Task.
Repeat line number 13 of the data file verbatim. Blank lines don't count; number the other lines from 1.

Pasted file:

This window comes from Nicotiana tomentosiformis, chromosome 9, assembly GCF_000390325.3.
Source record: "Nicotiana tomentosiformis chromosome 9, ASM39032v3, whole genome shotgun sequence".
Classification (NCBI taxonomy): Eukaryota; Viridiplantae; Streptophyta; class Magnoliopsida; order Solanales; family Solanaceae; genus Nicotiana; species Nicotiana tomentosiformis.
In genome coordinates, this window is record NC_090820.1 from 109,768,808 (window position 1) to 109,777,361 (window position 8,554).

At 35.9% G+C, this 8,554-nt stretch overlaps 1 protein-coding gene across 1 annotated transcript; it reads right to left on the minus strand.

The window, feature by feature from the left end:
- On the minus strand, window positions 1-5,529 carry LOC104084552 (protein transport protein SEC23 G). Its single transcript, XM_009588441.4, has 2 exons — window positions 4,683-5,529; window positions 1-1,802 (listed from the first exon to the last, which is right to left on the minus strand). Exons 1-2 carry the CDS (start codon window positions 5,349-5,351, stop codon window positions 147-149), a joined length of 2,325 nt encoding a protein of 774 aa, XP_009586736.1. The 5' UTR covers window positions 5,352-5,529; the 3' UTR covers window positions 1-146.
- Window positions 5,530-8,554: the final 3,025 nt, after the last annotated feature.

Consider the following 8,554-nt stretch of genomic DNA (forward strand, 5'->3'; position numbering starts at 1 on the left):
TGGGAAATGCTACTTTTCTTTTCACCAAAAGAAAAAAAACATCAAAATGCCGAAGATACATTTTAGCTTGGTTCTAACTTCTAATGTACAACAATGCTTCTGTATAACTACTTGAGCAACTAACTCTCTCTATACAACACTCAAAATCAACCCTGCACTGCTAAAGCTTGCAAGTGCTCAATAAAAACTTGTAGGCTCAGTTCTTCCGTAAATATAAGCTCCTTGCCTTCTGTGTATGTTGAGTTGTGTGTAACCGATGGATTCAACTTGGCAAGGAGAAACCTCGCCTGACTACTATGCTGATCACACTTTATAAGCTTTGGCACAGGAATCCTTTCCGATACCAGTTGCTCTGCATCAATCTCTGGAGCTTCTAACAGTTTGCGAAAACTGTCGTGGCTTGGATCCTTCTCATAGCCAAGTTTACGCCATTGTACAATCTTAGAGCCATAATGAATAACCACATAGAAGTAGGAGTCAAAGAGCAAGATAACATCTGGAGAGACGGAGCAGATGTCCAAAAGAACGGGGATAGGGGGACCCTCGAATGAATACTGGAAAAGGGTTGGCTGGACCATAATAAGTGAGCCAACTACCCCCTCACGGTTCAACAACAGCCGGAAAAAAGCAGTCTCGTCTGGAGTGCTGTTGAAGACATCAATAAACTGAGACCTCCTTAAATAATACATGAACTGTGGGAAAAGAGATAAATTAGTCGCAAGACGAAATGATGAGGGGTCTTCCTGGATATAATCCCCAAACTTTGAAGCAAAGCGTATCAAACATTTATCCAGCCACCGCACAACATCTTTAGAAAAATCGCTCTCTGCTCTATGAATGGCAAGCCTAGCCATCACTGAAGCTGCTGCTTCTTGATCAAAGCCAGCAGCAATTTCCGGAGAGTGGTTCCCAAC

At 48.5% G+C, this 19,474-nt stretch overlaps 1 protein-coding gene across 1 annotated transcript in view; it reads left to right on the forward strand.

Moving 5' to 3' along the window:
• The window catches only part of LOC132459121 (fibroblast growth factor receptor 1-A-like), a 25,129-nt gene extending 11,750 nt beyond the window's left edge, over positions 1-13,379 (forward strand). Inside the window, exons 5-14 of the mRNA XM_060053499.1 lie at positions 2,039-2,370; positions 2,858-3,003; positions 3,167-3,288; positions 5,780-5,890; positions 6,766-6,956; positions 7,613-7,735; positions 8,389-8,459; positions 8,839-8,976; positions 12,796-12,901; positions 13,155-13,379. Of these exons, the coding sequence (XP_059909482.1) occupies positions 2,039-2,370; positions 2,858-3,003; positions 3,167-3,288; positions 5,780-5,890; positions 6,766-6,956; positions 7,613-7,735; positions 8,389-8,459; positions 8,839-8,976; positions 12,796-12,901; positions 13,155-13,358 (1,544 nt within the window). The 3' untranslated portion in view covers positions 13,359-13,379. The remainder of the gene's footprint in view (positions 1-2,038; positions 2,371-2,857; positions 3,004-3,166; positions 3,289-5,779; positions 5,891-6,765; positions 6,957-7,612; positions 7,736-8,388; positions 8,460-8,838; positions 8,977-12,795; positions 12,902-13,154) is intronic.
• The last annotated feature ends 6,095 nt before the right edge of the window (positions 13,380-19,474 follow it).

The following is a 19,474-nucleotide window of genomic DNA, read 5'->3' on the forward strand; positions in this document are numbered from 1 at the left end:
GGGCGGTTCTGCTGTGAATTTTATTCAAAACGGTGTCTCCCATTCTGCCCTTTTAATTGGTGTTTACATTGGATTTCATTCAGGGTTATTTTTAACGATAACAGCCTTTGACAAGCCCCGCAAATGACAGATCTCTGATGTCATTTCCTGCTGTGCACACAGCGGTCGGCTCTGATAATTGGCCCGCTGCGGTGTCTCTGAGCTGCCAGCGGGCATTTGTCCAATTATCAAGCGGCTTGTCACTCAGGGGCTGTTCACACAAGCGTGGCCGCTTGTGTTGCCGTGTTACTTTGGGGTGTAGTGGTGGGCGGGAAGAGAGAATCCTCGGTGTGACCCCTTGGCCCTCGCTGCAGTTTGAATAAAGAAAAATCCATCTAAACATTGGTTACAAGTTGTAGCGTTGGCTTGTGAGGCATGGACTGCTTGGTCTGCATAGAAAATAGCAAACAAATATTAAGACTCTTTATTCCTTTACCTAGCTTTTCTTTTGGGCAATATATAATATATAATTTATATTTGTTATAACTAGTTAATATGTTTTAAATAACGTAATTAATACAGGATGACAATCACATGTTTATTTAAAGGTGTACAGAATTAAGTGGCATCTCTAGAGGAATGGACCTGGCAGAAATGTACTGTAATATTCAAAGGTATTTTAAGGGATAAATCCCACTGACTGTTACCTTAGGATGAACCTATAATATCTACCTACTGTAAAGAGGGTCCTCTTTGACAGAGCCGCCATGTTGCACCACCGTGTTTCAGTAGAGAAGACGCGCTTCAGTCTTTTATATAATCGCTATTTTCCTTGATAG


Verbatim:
• The window catches only part of LOC132459121 (fibroblast growth factor receptor 1-A-like), a 25,129-nt gene extending 11,750 nt beyond the window's left edge, over positions 1-13,379 (forward strand). Inside the window, exons 5-14 of the mRNA XM_060053499.1 lie at positions 2,039-2,370; positions 2,858-3,003; positions 3,167-3,288; positions 5,780-5,890; positions 6,766-6,956; positions 7,613-7,735; positions 8,389-8,459; positions 8,839-8,976; positions 12,796-12,901; positions 13,155-13,379. Of these exons, the coding sequence (XP_059909482.1) occupies positions 2,039-2,370; positions 2,858-3,003; positions 3,167-3,288; positions 5,780-5,890; positions 6,766-6,956; positions 7,613-7,735; positions 8,389-8,459; positions 8,839-8,976; positions 12,796-12,901; positions 13,155-13,358 (1,544 nt within the window). The 3' untranslated portion in view covers positions 13,359-13,379. The remainder of the gene's footprint in view (positions 1-2,038; positions 2,371-2,857; positions 3,004-3,166; positions 3,289-5,779; positions 5,891-6,765; positions 6,957-7,612; positions 7,736-8,388; positions 8,460-8,838; positions 8,977-12,795; positions 12,902-13,154) is intronic.